Sunday, June 19, 2011

Palestinian Reconciliation Helps Keep Away Extremism

By Musa Keilani
 Al Qaeda is using the Palestinian cause to strengthen and “legitimise” itself. In a statement issued last week, naming Osama Ben Laden’s long-serving deputy Ayman Al Zawahiri as its new leader, the group said it “will never recognise any legitimacy for the alleged state of Israel”.
“We assure our people in Palestine that we will not accept any compromise with anyone regarding the land of Palestine,” Al Qaeda statement read.
“We seek the help of God to preach the true religion, to incite the nation to get ready and fight to fulfil the duty of fighting the infidels who committed aggression on the land of Islam, led by America and its spoiled child Israel, to fight them with all our might,” it said.
What a great surprise!
The last thing that the Palestinians want at this point in their struggle for liberation and independent statehood is support from extremist groups like Al Qaeda. Such “expressions” of support actually undermine their cause, since they will be immediately exploited by Israel and its allies to discredit the Palestinian liberation movement, arguing that since the Palestinians have the support of Al Qaeda and are “aligned” with the network, they are indeed “terrorists”, as Israel has been maintaining for decades. That would be the biggest blow for the Palestinians.
Hamas and all other Palestinian factions have effectively told Al Qaeda, through public statements, that they could do without its support, but the group insists on backing them and there is little the Palestinians could do about it.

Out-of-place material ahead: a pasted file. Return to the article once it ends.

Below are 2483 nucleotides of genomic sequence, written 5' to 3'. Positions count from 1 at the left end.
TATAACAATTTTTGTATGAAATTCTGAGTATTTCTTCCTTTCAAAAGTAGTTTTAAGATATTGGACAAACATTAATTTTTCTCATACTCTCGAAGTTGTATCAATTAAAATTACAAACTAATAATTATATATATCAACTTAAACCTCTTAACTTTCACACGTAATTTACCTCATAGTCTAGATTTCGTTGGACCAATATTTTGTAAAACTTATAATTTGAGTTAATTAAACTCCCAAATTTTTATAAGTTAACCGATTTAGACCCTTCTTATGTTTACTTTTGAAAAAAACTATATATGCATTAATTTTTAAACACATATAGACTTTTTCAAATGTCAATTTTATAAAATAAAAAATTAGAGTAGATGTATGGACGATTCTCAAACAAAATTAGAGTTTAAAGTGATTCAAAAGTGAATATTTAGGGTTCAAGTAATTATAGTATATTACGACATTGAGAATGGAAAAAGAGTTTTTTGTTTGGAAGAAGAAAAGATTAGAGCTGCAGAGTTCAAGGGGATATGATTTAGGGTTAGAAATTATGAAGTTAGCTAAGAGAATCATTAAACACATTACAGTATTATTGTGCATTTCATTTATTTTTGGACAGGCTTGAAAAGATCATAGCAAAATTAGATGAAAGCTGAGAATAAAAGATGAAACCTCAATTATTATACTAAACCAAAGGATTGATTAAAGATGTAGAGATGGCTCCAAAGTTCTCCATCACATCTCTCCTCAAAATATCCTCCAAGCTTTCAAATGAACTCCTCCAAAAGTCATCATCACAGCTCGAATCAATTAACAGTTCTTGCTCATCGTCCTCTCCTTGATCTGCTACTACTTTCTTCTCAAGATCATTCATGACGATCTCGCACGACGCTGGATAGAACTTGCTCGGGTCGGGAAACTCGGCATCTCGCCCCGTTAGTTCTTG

Iran’s loud declarations in support of the Palestinian cause do not necessarily come from genuine Iranian regime sympathy with the freedom struggle. Tehran simply wants to present itself as the strongest supporter of the Palestinians and to send yet another message to the Arabs that it has “friends” among them. It even wants to outdo Arab countries in offering support to the Palestinians, mainly the Islamic Jihad and Hamas movements.
The Palestinians are smart enough not to fall for the Iranian gambit. They could of course do with material aid from the international community, including Iran, but they are keeping a relatively low-profile approach to the issue.
In the case of Al Qaeda, Israel has been maintaining in recent years that the group established a strong presence in the mountains in the Sinai area. Israel said Al Qaeda also set up a “unit” in Gaza Strip and it is only a matter of time before Israel will witness attempts at staging Al Qaeda-style attacks.
The contention pressured Egypt into sending additional forces into the area and stepping up surveillance and reconnaissance. However, there is no evidence that Al Qaeda set up a base there.
Similarly, the Hamas movement, which is dominant in Gaza Strip, dismissed as untrue the Israeli assertion that Al Qaeda penetrated into the Mediterranean enclave from Egypt. What we know so far is that Al Qaeda might be interested in setting up a presence in Gaza Strip, but it is not having much luck because of Hamas resistance.
The Palestinians know well that any association with groups like Al Qaeda, perceived or otherwise, will spell disaster for them. The international sympathy for them will vanish and they would not be able to advance their freedom struggle.